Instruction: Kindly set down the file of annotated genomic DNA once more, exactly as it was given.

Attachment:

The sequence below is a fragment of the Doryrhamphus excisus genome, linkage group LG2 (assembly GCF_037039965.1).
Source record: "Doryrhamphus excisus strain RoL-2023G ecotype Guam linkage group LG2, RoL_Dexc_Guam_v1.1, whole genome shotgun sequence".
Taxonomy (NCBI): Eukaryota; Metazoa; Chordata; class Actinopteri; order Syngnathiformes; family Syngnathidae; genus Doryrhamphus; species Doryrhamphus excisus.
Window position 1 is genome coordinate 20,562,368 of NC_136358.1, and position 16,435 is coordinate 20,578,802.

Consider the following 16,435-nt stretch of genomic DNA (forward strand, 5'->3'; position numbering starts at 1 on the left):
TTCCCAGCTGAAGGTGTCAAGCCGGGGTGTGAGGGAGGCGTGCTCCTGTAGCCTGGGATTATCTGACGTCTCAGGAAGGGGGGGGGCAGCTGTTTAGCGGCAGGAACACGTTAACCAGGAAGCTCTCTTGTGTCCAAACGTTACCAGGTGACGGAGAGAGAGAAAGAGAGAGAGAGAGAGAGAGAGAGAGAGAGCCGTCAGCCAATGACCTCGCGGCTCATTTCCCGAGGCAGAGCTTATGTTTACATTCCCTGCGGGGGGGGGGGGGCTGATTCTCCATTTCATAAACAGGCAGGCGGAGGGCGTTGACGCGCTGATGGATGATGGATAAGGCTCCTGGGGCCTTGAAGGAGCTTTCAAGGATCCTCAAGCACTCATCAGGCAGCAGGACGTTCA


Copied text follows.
The sequence below is a fragment of the Doryrhamphus excisus genome, linkage group LG2 (assembly GCF_037039965.1).
Source record: "Doryrhamphus excisus strain RoL-2023G ecotype Guam linkage group LG2, RoL_Dexc_Guam_v1.1, whole genome shotgun sequence".
Taxonomy (NCBI): Eukaryota; Metazoa; Chordata; class Actinopteri; order Syngnathiformes; family Syngnathidae; genus Doryrhamphus; species Doryrhamphus excisus.
Window position 1 is genome coordinate 20,562,368 of NC_136358.1, and position 16,435 is coordinate 20,578,802.

Consider the following 16,435-nt stretch of genomic DNA (forward strand, 5'->3'; position numbering starts at 1 on the left):
TTCCCAGCTGAAGGTGTCAAGCCGGGGTGTGAGGGAGGCGTGCTCCTGTAGCCTGGGATTATCTGACGTCTCAGGAAGGGGGGGGGCAGCTGTTTAGCGGCAGGAACACGTTAACCAGGAAGCTCTCTTGTGTCCAAACGTTACCAGGTGACGGAGAGAGAGAAAGAGAGAGAGAGAGAGAGAGAGAGAGAGAGCCGTCAGCCAATGACCTCGCGGCTCATTTCCCGAGGCAGAGCTTATGTTTACATTCCCTGCGGGGGGGGGGGGGCTGATTCTCCATTTCATAAACAGGCAGGCGGAGGGCGTTGACGCGCTGATGGATGATGGATAAGGCTCCTGGGGCCTTGAAGGAGCTTTCAAGGATCCTCAAGCACTCATCAGGCAGCAGGACGTTCA